One relationship outside of my direct team and managers that I valued the most was the relationship that I built with my mentor Nicolette Omoile Gangitano. She was assigned to me as a mentor because she was a recent MBA grad who had also interned within GCS (Google Cloud Storage). I immediately felt myself gravitate towards her as she was an intelligent and driven woman. She was not only was a force to be reckoned with but also had the largest heart. As another woman of color in the technology industry, Nicolette was a light in a world of people that generally don’t look like me.
Throughout the summer, Nicolette and I had countless catch-ups. However, there was one piece of advice that she shared with me that I pinpoint as a defining moment in my summer. She told me to ask myself, “What do you want your manager or others to say or believe about you?” She encouraged me to write down three to four words or phrases and keep them somewhere where I would see it every day. As a next step, she encouraged me to say these phrases or words out loud while interacting with people on a day-to-day basis. Continuing to say it takes control of the narrative of how others view you. It frames their thoughts and encourages them to start viewing you in that light. Rather than passively wait for others to label you, decide what your brand is from the start.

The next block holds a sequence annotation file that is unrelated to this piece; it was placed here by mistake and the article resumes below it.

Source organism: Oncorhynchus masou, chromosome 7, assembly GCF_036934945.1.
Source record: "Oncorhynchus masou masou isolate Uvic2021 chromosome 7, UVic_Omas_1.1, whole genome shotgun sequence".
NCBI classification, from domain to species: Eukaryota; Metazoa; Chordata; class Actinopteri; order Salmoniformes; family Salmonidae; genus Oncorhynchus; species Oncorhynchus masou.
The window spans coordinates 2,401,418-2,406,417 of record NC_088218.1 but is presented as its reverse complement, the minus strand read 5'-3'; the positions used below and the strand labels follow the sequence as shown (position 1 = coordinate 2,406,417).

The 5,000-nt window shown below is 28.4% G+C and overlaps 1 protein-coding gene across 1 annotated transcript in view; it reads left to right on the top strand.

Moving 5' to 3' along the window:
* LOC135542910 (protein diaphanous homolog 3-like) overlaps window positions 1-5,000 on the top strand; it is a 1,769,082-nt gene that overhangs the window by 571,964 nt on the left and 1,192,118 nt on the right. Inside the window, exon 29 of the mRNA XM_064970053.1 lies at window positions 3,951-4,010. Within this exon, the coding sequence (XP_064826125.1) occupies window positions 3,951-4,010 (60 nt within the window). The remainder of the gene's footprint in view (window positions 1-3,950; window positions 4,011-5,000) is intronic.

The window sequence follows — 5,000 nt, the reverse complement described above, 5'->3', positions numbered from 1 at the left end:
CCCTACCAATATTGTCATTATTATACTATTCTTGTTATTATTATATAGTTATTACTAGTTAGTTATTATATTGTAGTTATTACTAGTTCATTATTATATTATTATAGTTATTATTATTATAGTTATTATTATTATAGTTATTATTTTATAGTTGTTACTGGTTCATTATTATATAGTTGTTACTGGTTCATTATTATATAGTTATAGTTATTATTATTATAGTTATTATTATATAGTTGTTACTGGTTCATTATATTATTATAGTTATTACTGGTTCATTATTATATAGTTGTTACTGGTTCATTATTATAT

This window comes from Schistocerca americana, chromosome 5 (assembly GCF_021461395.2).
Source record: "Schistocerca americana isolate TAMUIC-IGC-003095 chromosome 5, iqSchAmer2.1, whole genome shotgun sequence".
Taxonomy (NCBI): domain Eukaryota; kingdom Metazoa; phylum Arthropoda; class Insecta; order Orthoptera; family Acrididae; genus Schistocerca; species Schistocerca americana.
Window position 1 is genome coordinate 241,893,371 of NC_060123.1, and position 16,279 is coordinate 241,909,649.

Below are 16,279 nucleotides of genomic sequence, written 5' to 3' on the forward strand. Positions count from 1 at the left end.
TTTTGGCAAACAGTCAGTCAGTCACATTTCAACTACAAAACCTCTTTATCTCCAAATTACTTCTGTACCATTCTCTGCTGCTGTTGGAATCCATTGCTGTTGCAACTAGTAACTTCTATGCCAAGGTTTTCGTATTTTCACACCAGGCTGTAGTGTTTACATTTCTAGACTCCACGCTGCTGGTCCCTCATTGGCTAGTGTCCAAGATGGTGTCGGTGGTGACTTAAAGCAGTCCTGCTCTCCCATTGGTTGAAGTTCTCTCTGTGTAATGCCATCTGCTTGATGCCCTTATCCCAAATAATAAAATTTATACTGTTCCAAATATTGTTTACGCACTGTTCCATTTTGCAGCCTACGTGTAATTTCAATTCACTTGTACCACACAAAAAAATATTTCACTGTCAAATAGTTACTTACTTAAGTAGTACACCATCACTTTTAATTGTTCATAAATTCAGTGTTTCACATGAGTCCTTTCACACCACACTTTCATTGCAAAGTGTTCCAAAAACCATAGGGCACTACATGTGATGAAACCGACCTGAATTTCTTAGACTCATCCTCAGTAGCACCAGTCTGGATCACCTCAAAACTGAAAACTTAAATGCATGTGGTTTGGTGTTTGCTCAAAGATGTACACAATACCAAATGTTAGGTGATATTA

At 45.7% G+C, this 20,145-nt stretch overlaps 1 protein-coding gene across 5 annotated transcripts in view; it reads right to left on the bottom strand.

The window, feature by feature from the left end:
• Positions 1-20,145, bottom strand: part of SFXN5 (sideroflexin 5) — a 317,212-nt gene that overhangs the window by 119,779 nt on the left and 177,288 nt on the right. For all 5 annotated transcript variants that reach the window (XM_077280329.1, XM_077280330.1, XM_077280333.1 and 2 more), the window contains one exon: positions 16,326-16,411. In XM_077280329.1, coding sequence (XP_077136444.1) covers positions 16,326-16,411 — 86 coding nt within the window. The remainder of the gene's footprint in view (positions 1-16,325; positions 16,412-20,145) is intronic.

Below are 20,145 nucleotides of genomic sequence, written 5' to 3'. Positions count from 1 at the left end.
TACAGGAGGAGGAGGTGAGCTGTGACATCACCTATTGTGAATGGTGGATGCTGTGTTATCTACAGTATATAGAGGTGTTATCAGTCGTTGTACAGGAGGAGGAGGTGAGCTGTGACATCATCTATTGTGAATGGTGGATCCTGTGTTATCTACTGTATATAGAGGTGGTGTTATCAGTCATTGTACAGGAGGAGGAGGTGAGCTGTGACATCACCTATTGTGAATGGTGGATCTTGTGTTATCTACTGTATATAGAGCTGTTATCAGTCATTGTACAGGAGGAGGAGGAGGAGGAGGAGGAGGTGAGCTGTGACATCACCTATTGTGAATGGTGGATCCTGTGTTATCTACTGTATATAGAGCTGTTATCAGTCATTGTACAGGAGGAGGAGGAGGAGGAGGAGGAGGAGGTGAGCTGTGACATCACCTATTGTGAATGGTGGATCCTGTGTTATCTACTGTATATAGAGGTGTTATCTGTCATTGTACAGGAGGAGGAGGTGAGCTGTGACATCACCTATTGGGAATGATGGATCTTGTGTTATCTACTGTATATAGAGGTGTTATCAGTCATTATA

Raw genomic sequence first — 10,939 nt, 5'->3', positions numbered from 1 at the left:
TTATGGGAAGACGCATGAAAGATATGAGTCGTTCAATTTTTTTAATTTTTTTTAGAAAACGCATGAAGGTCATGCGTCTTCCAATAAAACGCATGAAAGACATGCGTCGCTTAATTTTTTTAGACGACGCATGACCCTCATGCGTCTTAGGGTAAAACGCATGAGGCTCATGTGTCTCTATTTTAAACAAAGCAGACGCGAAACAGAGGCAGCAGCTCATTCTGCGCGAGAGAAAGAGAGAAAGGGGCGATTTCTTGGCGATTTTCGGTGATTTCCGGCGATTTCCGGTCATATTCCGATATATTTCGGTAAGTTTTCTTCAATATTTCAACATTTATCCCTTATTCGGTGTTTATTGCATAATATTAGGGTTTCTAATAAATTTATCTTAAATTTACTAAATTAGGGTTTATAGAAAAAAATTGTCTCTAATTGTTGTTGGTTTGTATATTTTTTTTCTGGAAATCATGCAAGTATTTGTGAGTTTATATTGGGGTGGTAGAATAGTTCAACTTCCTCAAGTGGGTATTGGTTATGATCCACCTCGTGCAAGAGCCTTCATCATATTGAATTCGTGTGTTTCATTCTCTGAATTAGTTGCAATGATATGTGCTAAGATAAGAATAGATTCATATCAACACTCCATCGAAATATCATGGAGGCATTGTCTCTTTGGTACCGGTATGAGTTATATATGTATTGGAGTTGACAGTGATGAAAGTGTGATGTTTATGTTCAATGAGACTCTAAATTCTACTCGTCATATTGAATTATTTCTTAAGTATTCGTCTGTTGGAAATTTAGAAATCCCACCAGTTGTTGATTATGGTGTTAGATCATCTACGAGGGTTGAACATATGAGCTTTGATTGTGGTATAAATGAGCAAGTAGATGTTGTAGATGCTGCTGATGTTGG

BRAND YOURSELF BEFORE OTHERS DO
I decided that my brand was: driven, a self-starter, navigates ambiguity, delivers results, sales mindset. Throughout the summer I made sure to use these phrases when speaking to my managers. When giving project updates, I would talk about the progress I made on a project and that, ‘… because I was results-driven, it excited me that the team was already using my work to present to the customer’. When sitting in a team meeting and discussing the Consumer Packaged Goods industry, I would mention, ‘From my previous sales experience, this is what customers are looking for’.
I worked extremely hard throughout the summer, In my midpoint and final reviews, these qualities – that I was driven, that I navigate ambiguity, deliver results, and have a sales mindset – proved to be successful. Upon completion of my internship I was offered a full-time position with Google.
So, I challenge you, what is your brand? Now say it out loud – and then keep doing it.
Laura is a rising second year at Indiana University’s Kelley School of Business. Before returning to school, Laura fed her passion for the consumer by spending four years in the CPG industry at Kimberly-Clark (KC) Corporation. While at KC, she spent her time in the field sales offices holding a host of roles such as Shopper Marketer and Account Manager. At Kelley, she is pursuing her MBA in Marketing and Corporate Innovation while wearing many hats. They include VP of Student Affairs, Diversity Champion, Hoosier Host and Consortium member. This summer, Laura interned for Google in an internal consulting role for the Traditional Media Agency team. She enabled the team to think “customer first” in storytelling and deepen end-client relationships. During her free time, Laura enjoys cooking, staying active, and spending time with her family.